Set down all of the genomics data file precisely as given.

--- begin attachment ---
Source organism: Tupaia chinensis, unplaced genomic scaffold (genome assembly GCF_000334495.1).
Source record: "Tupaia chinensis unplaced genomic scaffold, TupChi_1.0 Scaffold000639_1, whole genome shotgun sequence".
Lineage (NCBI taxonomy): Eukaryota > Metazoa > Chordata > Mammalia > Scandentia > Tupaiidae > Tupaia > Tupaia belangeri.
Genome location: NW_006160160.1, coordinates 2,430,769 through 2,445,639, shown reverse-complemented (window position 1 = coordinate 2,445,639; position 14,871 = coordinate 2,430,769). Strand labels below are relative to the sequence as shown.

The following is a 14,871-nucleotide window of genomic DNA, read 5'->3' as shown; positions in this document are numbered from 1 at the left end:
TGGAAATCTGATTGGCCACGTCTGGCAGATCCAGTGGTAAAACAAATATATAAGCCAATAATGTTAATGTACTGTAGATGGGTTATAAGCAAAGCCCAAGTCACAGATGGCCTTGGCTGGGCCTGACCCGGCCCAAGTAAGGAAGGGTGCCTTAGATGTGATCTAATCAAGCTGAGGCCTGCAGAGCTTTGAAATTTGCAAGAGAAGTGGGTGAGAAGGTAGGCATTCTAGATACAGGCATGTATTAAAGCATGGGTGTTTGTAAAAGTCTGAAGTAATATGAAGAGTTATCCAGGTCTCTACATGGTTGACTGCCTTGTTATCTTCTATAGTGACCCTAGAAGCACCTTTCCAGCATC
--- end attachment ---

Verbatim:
Source organism: Tupaia chinensis, unplaced genomic scaffold (genome assembly GCF_000334495.1).
Source record: "Tupaia chinensis unplaced genomic scaffold, TupChi_1.0 Scaffold000639_1, whole genome shotgun sequence".
Lineage (NCBI taxonomy): Eukaryota > Metazoa > Chordata > Mammalia > Scandentia > Tupaiidae > Tupaia > Tupaia belangeri.
Genome location: NW_006160160.1, coordinates 2,430,769 through 2,445,639, shown reverse-complemented (window position 1 = coordinate 2,445,639; position 14,871 = coordinate 2,430,769). Strand labels below are relative to the sequence as shown.

The following is a 14,871-nucleotide window of genomic DNA, read 5'->3' as shown; positions in this document are numbered from 1 at the left end:
TGGAAATCTGATTGGCCACGTCTGGCAGATCCAGTGGTAAAACAAATATATAAGCCAATAATGTTAATGTACTGTAGATGGGTTATAAGCAAAGCCCAAGTCACAGATGGCCTTGGCTGGGCCTGACCCGGCCCAAGTAAGGAAGGGTGCCTTAGATGTGATCTAATCAAGCTGAGGCCTGCAGAGCTTTGAAATTTGCAAGAGAAGTGGGTGAGAAGGTAGGCATTCTAGATACAGGCATGTATTAAAGCATGGGTGTTTGTAAAAGTCTGAAGTAATATGAAGAGTTATCCAGGTCTCTACATGGTTGACTGCCTTGTTATCTTCTATAGTGACCCTAGAAGCACCTTTCCAGCATC